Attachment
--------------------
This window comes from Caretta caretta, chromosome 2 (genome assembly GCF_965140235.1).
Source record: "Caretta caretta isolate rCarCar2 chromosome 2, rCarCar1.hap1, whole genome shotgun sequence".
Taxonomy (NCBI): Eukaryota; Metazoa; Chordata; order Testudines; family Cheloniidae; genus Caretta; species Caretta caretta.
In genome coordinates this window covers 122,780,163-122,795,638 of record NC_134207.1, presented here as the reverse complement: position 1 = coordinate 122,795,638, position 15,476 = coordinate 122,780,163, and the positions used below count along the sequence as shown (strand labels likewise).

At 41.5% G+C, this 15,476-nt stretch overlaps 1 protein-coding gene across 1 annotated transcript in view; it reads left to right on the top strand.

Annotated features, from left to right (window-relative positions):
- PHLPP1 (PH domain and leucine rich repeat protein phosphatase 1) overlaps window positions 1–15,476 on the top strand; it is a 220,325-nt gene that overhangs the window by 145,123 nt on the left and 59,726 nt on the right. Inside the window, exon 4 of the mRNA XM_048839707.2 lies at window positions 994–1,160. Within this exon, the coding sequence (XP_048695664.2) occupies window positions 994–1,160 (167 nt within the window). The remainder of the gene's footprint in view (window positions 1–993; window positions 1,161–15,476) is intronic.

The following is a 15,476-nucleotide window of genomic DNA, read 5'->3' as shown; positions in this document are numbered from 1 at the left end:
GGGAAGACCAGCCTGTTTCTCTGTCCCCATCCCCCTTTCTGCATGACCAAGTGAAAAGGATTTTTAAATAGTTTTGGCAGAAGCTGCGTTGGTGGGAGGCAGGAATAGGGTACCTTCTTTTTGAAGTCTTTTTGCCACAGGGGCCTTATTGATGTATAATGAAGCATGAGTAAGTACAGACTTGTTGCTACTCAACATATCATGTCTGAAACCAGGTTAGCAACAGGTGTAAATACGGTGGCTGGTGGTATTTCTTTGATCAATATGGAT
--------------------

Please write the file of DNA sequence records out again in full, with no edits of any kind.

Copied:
This window comes from Caretta caretta, chromosome 2 (genome assembly GCF_965140235.1).
Source record: "Caretta caretta isolate rCarCar2 chromosome 2, rCarCar1.hap1, whole genome shotgun sequence".
Taxonomy (NCBI): Eukaryota; Metazoa; Chordata; order Testudines; family Cheloniidae; genus Caretta; species Caretta caretta.
In genome coordinates this window covers 122,780,163-122,795,638 of record NC_134207.1, presented here as the reverse complement: position 1 = coordinate 122,795,638, position 15,476 = coordinate 122,780,163, and the positions used below count along the sequence as shown (strand labels likewise).

At 41.5% G+C, this 15,476-nt stretch overlaps 1 protein-coding gene across 1 annotated transcript in view; it reads left to right on the top strand.

Annotated features, from left to right (window-relative positions):
- PHLPP1 (PH domain and leucine rich repeat protein phosphatase 1) overlaps window positions 1–15,476 on the top strand; it is a 220,325-nt gene that overhangs the window by 145,123 nt on the left and 59,726 nt on the right. Inside the window, exon 4 of the mRNA XM_048839707.2 lies at window positions 994–1,160. Within this exon, the coding sequence (XP_048695664.2) occupies window positions 994–1,160 (167 nt within the window). The remainder of the gene's footprint in view (window positions 1–993; window positions 1,161–15,476) is intronic.

The following is a 15,476-nucleotide window of genomic DNA, read 5'->3' as shown; positions in this document are numbered from 1 at the left end:
GGGAAGACCAGCCTGTTTCTCTGTCCCCATCCCCCTTTCTGCATGACCAAGTGAAAAGGATTTTTAAATAGTTTTGGCAGAAGCTGCGTTGGTGGGAGGCAGGAATAGGGTACCTTCTTTTTGAAGTCTTTTTGCCACAGGGGCCTTATTGATGTATAATGAAGCATGAGTAAGTACAGACTTGTTGCTACTCAACATATCATGTCTGAAACCAGGTTAGCAACAGGTGTAAATACGGTGGCTGGTGGTATTTCTTTGATCAATATGGAT